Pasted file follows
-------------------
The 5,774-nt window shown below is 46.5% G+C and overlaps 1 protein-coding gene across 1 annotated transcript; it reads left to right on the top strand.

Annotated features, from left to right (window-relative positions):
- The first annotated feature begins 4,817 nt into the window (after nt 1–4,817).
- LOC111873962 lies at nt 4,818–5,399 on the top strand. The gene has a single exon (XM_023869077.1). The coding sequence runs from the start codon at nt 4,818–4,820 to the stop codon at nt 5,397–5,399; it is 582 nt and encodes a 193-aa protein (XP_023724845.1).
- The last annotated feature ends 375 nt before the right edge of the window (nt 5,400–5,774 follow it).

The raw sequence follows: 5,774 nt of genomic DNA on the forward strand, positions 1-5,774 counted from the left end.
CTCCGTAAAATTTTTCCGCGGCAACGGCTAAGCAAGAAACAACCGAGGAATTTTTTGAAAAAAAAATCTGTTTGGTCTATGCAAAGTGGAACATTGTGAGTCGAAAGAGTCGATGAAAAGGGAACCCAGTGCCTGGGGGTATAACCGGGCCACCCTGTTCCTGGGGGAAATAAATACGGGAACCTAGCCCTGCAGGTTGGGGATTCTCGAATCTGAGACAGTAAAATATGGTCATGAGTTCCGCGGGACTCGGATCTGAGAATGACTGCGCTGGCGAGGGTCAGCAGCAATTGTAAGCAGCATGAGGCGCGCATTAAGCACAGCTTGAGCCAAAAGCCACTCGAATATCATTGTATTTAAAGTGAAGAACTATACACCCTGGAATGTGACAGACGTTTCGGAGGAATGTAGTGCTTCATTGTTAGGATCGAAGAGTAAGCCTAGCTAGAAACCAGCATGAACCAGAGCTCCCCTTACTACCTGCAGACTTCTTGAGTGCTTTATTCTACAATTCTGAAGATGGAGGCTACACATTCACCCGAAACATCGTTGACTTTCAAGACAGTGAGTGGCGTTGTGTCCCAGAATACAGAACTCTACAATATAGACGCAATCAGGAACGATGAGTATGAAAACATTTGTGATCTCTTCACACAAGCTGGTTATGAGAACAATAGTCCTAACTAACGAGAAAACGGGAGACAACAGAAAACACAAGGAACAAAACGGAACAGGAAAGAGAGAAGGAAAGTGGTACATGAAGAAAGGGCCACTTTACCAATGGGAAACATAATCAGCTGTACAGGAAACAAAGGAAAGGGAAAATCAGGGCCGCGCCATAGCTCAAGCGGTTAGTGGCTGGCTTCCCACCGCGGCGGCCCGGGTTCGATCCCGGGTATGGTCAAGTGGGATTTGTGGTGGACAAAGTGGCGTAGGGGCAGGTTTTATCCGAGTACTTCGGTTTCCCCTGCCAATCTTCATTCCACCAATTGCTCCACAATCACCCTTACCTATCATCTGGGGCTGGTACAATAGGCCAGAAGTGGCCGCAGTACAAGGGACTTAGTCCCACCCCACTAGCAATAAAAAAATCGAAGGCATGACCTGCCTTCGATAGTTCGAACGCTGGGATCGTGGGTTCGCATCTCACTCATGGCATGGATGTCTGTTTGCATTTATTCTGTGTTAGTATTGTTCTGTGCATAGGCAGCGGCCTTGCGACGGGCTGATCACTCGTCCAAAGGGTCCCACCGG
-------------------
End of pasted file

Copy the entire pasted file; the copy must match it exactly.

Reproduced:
The 5,774-nt window shown below is 46.5% G+C and overlaps 1 protein-coding gene across 1 annotated transcript; it reads left to right on the top strand.

Annotated features, from left to right (window-relative positions):
- The first annotated feature begins 4,817 nt into the window (after nt 1–4,817).
- LOC111873962 lies at nt 4,818–5,399 on the top strand. The gene has a single exon (XM_023869077.1). The coding sequence runs from the start codon at nt 4,818–4,820 to the stop codon at nt 5,397–5,399; it is 582 nt and encodes a 193-aa protein (XP_023724845.1).
- The last annotated feature ends 375 nt before the right edge of the window (nt 5,400–5,774 follow it).

The raw sequence follows: 5,774 nt of genomic DNA on the forward strand, positions 1-5,774 counted from the left end.
CTCCGTAAAATTTTTCCGCGGCAACGGCTAAGCAAGAAACAACCGAGGAATTTTTTGAAAAAAAAATCTGTTTGGTCTATGCAAAGTGGAACATTGTGAGTCGAAAGAGTCGATGAAAAGGGAACCCAGTGCCTGGGGGTATAACCGGGCCACCCTGTTCCTGGGGGAAATAAATACGGGAACCTAGCCCTGCAGGTTGGGGATTCTCGAATCTGAGACAGTAAAATATGGTCATGAGTTCCGCGGGACTCGGATCTGAGAATGACTGCGCTGGCGAGGGTCAGCAGCAATTGTAAGCAGCATGAGGCGCGCATTAAGCACAGCTTGAGCCAAAAGCCACTCGAATATCATTGTATTTAAAGTGAAGAACTATACACCCTGGAATGTGACAGACGTTTCGGAGGAATGTAGTGCTTCATTGTTAGGATCGAAGAGTAAGCCTAGCTAGAAACCAGCATGAACCAGAGCTCCCCTTACTACCTGCAGACTTCTTGAGTGCTTTATTCTACAATTCTGAAGATGGAGGCTACACATTCACCCGAAACATCGTTGACTTTCAAGACAGTGAGTGGCGTTGTGTCCCAGAATACAGAACTCTACAATATAGACGCAATCAGGAACGATGAGTATGAAAACATTTGTGATCTCTTCACACAAGCTGGTTATGAGAACAATAGTCCTAACTAACGAGAAAACGGGAGACAACAGAAAACACAAGGAACAAAACGGAACAGGAAAGAGAGAAGGAAAGTGGTACATGAAGAAAGGGCCACTTTACCAATGGGAAACATAATCAGCTGTACAGGAAACAAAGGAAAGGGAAAATCAGGGCCGCGCCATAGCTCAAGCGGTTAGTGGCTGGCTTCCCACCGCGGCGGCCCGGGTTCGATCCCGGGTATGGTCAAGTGGGATTTGTGGTGGACAAAGTGGCGTAGGGGCAGGTTTTATCCGAGTACTTCGGTTTCCCCTGCCAATCTTCATTCCACCAATTGCTCCACAATCACCCTTACCTATCATCTGGGGCTGGTACAATAGGCCAGAAGTGGCCGCAGTACAAGGGACTTAGTCCCACCCCACTAGCAATAAAAAAATCGAAGGCATGACCTGCCTTCGATAGTTCGAACGCTGGGATCGTGGGTTCGCATCTCACTCATGGCATGGATGTCTGTTTGCATTTATTCTGTGTTAGTATTGTTCTGTGCATAGGCAGCGGCCTTGCGACGGGCTGATCACTCGTCCAAAGGGTCCCACCGG